What to do if someone has a seizure or Fit

How to respond to someone having a seizure  or fit

There are several easy things you may do to help  if you notice someone suffering a seizure or fit.If they are in danger, such as next to a busy road or a hot burner, simply relocate them.To facilitate respiration, untie any restrictive clothes around their neck, such as a collar or tie, if they are lying on the ground. When the spasms cease, flip the patient over. As they begin to feel better, remain by their side and speak to them quietly. Take note of when the seizure began and ended.Don't put anything, not even your fingers, in their mouth. They shouldn't eat or drink anything until they are completely well.

Request an ambulance if it is someone's first seizure; the seizure lasts longer than typical for them; the seizure lasts longer than five minutes; the person does not fully recover consciousness; the person suffers numerous seizures without recovering consciousness; the person has major injuries during the seizure.

When having a seizure, people with epilepsy may not necessarily need to call an ambulance or go to the hospital.They often have a care plan that was prepared with physicians, their family, or other caregivers and specifies what to do in the event of a seizure, such as administering emergency medication. You can adhere to their care plan if you are trained and know what to do.Some epileptics carry a card or wear a special wristband to alert medical personnel and anybody seeing a seizure to their condition.

If you see someone experiencing a seizure, you could observe some things that the patient or their doctor might find helpful to know:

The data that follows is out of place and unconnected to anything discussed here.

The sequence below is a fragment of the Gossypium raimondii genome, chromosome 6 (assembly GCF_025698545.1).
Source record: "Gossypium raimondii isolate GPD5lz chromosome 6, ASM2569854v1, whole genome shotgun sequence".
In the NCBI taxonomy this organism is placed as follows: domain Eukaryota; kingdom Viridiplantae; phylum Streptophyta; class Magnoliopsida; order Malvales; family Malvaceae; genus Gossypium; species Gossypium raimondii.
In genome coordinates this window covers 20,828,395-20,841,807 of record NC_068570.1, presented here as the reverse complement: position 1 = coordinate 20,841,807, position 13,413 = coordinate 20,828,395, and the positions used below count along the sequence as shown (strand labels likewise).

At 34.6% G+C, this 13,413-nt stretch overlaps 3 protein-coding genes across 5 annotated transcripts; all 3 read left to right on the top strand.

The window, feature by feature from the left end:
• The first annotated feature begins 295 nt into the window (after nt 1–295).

1. Before the seizure, what were they doing?
  2. Did the individual describe any strange feelings, like a strange taste or smell?
  3. Have you noticed a shift in your mood, such as enthusiasm, worry, or anger?
  4. How did you become aware of the seizure? Was there a sound, like when they tripped over, or was there movement, like their eyes rolling or head turning?
  5. Did the seizure come on suddenly?
  6. Was there any changed awareness or loss of consciousness?
  7. The person's colour did it change? Did they get pale, flushed, or blue, for instance? If so, where—on the lips, on the hands, or both?
  8. Did any of their bodily parts twitch, jerk, or stiffen? And if so, which areas?
  9. Did the respiration of the individual alter?
  10. Did they move about or mutter or fidget with their clothes, for example?
  11. How long was the seizure?
  12. Did the individual have bowel or bladder incontinence?
  13. They bit their tongue, did they?
  14. After the seizure, how were they doing?
  15. Did they need a nap? In such case, how long?

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As a medical writer, I assist hospitals, university medical centers, healthcare associations, and other healthcare organizations in achieving their communication goals.

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